Weird Science Weekly: Decapitated worms can regrow memories along with their heads

Scott Sutherland

Weird science happens all around us, every day. In this instalment of Weird Science Weekly, I gather some of the past week's strangest examples, such as worms that can regrow memories along with their head, synchronized singer heartbeats and sharks who hunt with their tails.

Worms can regrow memories to go with regrown heads

You might remember the schoolyard rumor that when you cut a worm in half, tada, you get two worms. It's worth saying, before I go any further, that the rumor isn't true — at best you'll end up with one short worm and, more likely, you'll just have two pieces of one dead worm. However, we do know certain worms have regenerative properties, and researchers at Tufts University revealed this week that some of them can regrow more than just body parts.

Scientists have known for a while that planarians, or flatworms, have the ability to grow back functioning heads and brains after they're decapitated. It was a series of somewhat bizarre experiments back in the 50s, which have been thoroughly debunked by now, that helped inspire new tests at Tufts that have turned up some remarkable results.

The authors of the study, recently published in The Journal of Experimental Biology, first trained worms to associate the feel of the dishes they lived in with nearby food. They also worked to overcome the animals' natural aversion to light, by encouraging them into a brightly-lit section of their dish in search of dinner.

Then, it was off with their heads.

When put back in the same conditions after their two-week head-regrowing recovery, the worms and their new brains still seemed to remember the signals their old heads had learned. The worms who had been trained to go into the light also seemed to remember their teachings.

Which begs the question — how? The researchers aren't sure yet. It's possible memories are being stored elsewhere in the worms' bodies, or that the training somehow modified their nervous systems, which in turn altered their new brains as they grew. Another possibility is what's known as epigentics — the idea that an organism's genome can be modified to include certain memories in the worms' DNA.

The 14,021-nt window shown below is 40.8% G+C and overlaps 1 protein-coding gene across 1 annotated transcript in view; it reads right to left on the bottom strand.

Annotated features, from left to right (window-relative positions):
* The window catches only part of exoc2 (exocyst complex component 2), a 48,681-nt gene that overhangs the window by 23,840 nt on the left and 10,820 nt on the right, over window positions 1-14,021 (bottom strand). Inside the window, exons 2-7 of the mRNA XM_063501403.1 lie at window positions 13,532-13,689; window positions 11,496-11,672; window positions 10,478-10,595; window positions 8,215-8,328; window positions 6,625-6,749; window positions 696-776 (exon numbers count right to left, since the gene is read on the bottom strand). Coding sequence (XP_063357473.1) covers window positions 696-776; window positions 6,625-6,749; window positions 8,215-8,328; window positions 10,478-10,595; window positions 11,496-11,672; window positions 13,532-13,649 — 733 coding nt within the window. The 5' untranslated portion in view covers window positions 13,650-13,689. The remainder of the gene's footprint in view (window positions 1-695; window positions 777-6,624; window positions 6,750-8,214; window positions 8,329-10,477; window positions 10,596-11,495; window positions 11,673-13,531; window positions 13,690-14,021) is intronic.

Whatever it is, let's hope they don't remember the part where we cut their heads off!

[ Related: Weird Science Weekly: Sperm have a sweet tooth ]

Study shows choir members' heartbeats synchronize

Who needs a metronome when you can rely on the rhythmic heartbeats of all the singers?

Researchers from Sweden released findings this week that show singing in a choir has a calming effect on the heart. The study, published in Frontiers in Psychology, examined the effect of different song structures on the heart rate and respiration of a high school choir. They were asked to hum, sing and breathe freely, as well as to sing a slower mantra with specific intervals for breathing.

They found that singing a structured song in unison coaxed the choir's heartbeats into the same rhythm, hearts accelerating and decelerating at the same time. The leader of the project, Bjorn Vichoff, told NPR that "the readout from the pulse monitors starts as a jumble of jagged lines, but quickly becomes a series of uniform peaks. The heart rates fall into a shared rhythm guided by the song's tempo."

Gives a whole new meaning to the phrase "all together now."

Thresher sharks hunt with tails, may be smarter than we thought